Bush should let law decide

The voting has concluded, and American citizens know only one thing about its outcome, the presidency will be determined after the will of the people is calculated in Florida. The most important thing the candidates can do is put the full weight of their support behind a reasonable process that assists a fair and accurate count of the ballots. This is why I am appalled at former secretary of state James Baker’s analysis of the hand recount occurring in selected counties in Florida.

Baker is acting as an agent of the Bush campaign, a campaign that said Gore trusts government and Bush trusts people. Yet, when the people of Florida decide that they want to hand count their ballots to double-check the machines, suddenly the Republicans don’t trust people anymore. Baker has cited the possibility of human error and mischief.

Make no mistake about it: this recount is fully consistent with the rule of law in Florida. In our nation all elections are state elections, and state law – not federal law – governs the process by which we select our president in conjunction with the guidance of our national Constitution. Florida law allows the Gore campaign to challenge the results of an election and request a hand recount, and it is the Bush campaign that should stay out of the way. Instead, the GOP – the party of small government, states’ rights and trusting people – has filed for an injunction in federal court to try to undermine the will of a people who want to recount their ballots so they can be sure their electoral votes go to the right candidate.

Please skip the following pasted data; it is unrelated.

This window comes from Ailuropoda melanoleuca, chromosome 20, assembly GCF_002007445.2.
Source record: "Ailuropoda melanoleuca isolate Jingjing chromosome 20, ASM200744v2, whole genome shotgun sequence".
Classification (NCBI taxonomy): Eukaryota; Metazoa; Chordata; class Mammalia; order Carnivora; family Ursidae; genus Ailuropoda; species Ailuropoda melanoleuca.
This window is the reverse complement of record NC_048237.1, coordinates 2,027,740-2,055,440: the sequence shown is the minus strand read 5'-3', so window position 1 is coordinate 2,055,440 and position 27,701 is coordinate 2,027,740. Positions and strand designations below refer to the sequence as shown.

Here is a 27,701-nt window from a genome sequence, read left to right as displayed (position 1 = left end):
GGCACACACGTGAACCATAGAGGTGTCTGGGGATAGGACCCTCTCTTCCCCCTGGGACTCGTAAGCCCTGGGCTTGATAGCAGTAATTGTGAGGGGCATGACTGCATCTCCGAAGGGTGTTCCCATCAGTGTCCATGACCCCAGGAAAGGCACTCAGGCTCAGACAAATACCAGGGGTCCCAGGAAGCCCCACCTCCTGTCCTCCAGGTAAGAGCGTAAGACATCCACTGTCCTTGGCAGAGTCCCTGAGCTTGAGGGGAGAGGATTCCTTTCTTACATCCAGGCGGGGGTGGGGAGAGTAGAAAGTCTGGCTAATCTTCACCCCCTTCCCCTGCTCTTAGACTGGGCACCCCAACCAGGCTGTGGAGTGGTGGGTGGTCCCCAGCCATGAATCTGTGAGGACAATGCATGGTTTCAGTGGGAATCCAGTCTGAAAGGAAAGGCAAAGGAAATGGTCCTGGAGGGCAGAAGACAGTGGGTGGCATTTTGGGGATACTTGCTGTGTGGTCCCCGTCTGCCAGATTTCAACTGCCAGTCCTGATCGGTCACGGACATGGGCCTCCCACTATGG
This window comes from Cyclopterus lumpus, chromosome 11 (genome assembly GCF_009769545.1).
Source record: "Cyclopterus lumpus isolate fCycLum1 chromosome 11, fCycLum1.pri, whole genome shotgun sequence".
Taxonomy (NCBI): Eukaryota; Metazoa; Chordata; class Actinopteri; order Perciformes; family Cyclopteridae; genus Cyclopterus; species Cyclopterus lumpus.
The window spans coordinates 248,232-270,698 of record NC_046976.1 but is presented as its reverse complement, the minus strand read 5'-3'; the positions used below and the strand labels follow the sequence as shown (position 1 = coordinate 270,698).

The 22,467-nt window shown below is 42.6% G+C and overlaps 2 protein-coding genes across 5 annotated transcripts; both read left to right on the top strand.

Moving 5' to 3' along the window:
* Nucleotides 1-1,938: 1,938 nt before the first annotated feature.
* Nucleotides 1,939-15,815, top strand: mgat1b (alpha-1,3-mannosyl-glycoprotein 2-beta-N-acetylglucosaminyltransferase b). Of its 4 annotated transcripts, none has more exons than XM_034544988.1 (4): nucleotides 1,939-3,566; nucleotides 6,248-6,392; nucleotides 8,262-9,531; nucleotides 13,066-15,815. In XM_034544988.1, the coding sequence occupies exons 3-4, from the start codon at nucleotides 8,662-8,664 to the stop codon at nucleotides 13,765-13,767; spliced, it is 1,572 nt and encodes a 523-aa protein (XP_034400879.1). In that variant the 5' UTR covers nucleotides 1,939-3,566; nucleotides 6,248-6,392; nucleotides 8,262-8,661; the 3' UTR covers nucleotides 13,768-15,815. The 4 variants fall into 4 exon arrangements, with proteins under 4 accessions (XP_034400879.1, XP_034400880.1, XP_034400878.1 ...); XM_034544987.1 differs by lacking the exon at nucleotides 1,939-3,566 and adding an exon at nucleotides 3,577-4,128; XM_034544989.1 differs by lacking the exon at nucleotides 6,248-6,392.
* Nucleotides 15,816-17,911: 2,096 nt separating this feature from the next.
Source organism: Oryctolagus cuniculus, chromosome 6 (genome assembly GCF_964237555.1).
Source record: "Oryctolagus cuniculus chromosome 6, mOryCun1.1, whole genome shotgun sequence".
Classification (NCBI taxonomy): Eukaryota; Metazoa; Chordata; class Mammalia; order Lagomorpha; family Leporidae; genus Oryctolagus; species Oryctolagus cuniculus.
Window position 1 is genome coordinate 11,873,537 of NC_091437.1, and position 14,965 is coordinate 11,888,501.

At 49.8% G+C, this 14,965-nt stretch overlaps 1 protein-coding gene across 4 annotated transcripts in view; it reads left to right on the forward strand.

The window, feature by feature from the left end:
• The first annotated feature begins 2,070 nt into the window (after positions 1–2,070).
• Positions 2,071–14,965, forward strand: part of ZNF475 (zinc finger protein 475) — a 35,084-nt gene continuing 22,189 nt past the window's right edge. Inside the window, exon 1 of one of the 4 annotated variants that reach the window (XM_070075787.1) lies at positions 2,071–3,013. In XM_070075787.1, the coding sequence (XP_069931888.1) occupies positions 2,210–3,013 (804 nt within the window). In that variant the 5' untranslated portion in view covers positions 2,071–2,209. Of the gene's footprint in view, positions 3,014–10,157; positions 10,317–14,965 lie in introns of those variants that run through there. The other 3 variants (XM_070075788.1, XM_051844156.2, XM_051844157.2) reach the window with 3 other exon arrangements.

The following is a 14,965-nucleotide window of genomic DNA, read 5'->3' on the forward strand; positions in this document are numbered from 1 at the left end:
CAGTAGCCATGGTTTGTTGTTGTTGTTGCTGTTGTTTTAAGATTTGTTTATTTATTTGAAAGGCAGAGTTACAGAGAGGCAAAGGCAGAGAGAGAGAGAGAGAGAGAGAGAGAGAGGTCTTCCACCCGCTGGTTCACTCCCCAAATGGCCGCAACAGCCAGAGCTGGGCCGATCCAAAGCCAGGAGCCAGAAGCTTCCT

I am deeply sorry to make this a partisan issue, but as a citizen of this country I cannot take this sitting down. I will accept it if Gore loses the election, but I will not accept a Bush presidency if he was not duly elected. I will accept it if the Republican Party criticizes the Gore campaign, but I do no accept that such criticism has turned into litigation aimed at undermining a lawful process. In America we settle our disputes using the machinery of our law. We do not use the machinery of our law to circumvent the will of the people through public relations stunts aimed at disenfranchising an entire state.

I encourage my fellow citizens to support the electoral process. The leaders in the world need to know how careful we are when it comes to our elections so that they respect the United States as the city on the hill of democracy. We, as a people, need to know who we elected president so that we can go confidently into the next four years with a sense of legitimacy about our most coveted political institution, the American presidency.

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